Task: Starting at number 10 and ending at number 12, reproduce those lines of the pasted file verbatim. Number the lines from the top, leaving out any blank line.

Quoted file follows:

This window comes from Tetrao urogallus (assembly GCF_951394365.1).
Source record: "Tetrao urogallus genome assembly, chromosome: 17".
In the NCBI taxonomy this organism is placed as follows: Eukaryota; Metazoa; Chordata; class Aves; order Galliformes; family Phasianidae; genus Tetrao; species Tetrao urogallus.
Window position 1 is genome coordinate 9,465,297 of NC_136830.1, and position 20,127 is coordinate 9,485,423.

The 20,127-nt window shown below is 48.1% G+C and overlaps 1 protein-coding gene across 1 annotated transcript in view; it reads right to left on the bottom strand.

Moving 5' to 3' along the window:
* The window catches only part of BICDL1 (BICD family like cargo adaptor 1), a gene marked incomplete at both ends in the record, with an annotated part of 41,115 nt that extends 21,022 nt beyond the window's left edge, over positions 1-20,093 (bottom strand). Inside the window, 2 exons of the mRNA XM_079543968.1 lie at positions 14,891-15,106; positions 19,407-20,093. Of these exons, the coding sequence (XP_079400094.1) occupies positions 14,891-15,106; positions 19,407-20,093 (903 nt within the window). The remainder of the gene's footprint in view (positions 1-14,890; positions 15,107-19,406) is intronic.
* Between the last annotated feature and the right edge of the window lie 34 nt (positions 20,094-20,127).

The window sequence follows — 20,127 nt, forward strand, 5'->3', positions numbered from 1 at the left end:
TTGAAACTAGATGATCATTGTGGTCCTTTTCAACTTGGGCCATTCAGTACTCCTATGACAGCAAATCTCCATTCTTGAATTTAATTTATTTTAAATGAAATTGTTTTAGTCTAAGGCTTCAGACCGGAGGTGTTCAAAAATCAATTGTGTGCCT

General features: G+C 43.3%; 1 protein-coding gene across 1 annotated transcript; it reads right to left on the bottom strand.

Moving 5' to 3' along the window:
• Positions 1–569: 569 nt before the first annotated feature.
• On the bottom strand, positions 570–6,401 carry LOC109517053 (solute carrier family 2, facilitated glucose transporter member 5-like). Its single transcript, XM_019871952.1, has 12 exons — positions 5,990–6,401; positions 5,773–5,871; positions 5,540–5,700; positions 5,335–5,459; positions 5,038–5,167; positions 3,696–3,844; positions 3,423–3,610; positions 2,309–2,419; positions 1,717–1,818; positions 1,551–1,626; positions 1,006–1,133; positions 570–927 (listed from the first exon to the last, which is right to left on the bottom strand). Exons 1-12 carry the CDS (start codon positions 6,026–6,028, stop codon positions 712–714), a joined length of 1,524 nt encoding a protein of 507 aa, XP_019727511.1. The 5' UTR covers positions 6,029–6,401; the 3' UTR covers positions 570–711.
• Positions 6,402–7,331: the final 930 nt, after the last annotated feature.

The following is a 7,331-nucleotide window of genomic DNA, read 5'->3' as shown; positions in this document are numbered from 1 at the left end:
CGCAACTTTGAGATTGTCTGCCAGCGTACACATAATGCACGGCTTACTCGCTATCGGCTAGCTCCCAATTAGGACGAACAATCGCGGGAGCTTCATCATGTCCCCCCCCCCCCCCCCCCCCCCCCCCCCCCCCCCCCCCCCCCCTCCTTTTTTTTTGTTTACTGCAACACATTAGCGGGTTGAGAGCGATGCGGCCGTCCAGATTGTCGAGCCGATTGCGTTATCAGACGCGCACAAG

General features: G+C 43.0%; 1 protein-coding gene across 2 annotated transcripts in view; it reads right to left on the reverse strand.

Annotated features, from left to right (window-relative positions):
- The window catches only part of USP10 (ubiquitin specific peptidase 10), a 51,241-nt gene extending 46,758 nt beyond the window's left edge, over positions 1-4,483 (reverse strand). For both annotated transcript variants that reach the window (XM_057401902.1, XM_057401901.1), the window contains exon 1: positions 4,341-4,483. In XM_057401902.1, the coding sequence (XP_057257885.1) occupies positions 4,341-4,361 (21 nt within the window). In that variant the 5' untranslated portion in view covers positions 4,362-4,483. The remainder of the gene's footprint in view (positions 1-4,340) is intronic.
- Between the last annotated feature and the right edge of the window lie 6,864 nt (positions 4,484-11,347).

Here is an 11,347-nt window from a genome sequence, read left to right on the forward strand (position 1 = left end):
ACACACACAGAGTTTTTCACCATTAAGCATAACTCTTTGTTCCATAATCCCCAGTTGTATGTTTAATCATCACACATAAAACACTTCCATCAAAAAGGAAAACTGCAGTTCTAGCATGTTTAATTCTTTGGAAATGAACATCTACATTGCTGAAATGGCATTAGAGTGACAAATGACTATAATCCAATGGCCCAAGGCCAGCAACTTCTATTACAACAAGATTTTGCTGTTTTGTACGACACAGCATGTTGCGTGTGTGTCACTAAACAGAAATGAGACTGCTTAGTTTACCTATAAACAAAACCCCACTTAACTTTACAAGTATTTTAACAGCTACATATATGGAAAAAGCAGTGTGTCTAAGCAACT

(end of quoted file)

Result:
TTGAAACTAGATGATCATTGTGGTCCTTTTCAACTTGGGCCATTCAGTACTCCTATGACAGCAAATCTCCATTCTTGAATTTAATTTATTTTAAATGAAATTGTTTTAGTCTAAGGCTTCAGACCGGAGGTGTTCAAAAATCAATTGTGTGCCT

General features: G+C 43.3%; 1 protein-coding gene across 1 annotated transcript; it reads right to left on the bottom strand.

Moving 5' to 3' along the window: